Conned on social media? It’s not just you

Conned on social media? It’s not just you

This article was originally posted by the FTC. See the original article here.

In 2021, more than 95,000 people told the FTC that they’d been scammed with a con that started on social media. In fact, more than one in four people who reported to the FTC that they lost money to any scam said the transaction started with a post, an ad, or a message on a social media platform. And the losses amount to about $770 million.
Today’s Data Spotlight gives us insights into how scammers use social media to con people. Reports point to rampant investment, romance, and online shopping scams on social. People reported losing the most money to investment scams (particularly those involving bogus cryptocurrency investments) and romance scams. More than a third of the people who lost money to romance scams said it started on Facebook or Instagram.

The largest number of reports came from people who lost money trying to buy something they saw marketed on social media. Most said they didn’t get the stuff they paid for, while some reported ads that impersonated a real online retailer. Reports of social media fraud increased for all age groups in 2021, but people 18 to 39 were more than twice as likely to report losing money than older adults.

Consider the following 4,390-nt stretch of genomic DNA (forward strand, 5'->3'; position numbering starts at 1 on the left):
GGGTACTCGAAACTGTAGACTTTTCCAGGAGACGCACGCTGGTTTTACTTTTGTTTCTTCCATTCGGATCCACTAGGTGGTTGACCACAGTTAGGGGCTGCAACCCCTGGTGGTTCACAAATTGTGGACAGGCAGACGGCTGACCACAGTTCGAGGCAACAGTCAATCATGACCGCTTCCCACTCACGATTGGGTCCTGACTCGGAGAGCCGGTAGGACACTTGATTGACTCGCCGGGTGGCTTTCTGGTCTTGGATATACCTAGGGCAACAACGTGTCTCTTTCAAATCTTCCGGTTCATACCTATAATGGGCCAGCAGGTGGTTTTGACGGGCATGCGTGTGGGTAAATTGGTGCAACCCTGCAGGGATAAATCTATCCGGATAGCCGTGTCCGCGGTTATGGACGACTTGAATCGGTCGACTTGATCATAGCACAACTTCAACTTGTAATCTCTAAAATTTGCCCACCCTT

Scammers trying to get your money are always looking for new ways to reach people. And they’ll use whatever they know about you to target their pitch. Here are some things to do to protect yourself, no matter which social media platform you use:

  • Try to limit who can see your posts and information on social media. Of course, all platforms collect information about you from your activities on social media, but visit your privacy settings to set some restrictions.
  • Check if you can opt out of targeted advertising. Some platforms let you do that.
  • If you see urgent messages from a “friend” asking for money, stop. It could be a hacker behind that post pretending to be your friend.
  • Check out a company before you buy. Read Shopping Online for advice.
  • Don’t deal with a vendor that requires payment by cryptocurrency, gift card, or wire transfer. That’s sure to be a scam.

Brought to you by Dr. Ware, Microsoft Office 365 Silver Partner, Charleston SC.

FBI Releases PIN on Iranian Cyber Group Emennet Pasargad

FBI Releases PIN on Iranian Cyber Group Emennet Pasargad

This article is contributed. See the original author and article here.

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Online retailer, Fashion Nova, gets a dressing down for hiding negative reviews

Online retailer, Fashion Nova, gets a dressing down for hiding negative reviews

This article was originally posted by the FTC. See the original article here.

Shopping for clothes online can be fun and convenient, but it lacks the in-person experience of trying them on, touching the fabrics, and checking for quality. That’s why so many online shoppers turn to honest customer reviews for help. But when an online retailer cherry picks only the positive reviews for posting, the result is anything but honest.

If a company suggests that the reviews on its website reflect the views of all buyers who submitted reviews, it’s against the law for the company to NOT post negative reviews. According to the FTC [link to press release], online retailer Fashion Nova did just that. The FTC says that Fashion Nova broke the law when it failed to post hundreds of thousands of negative reviews that people submitted.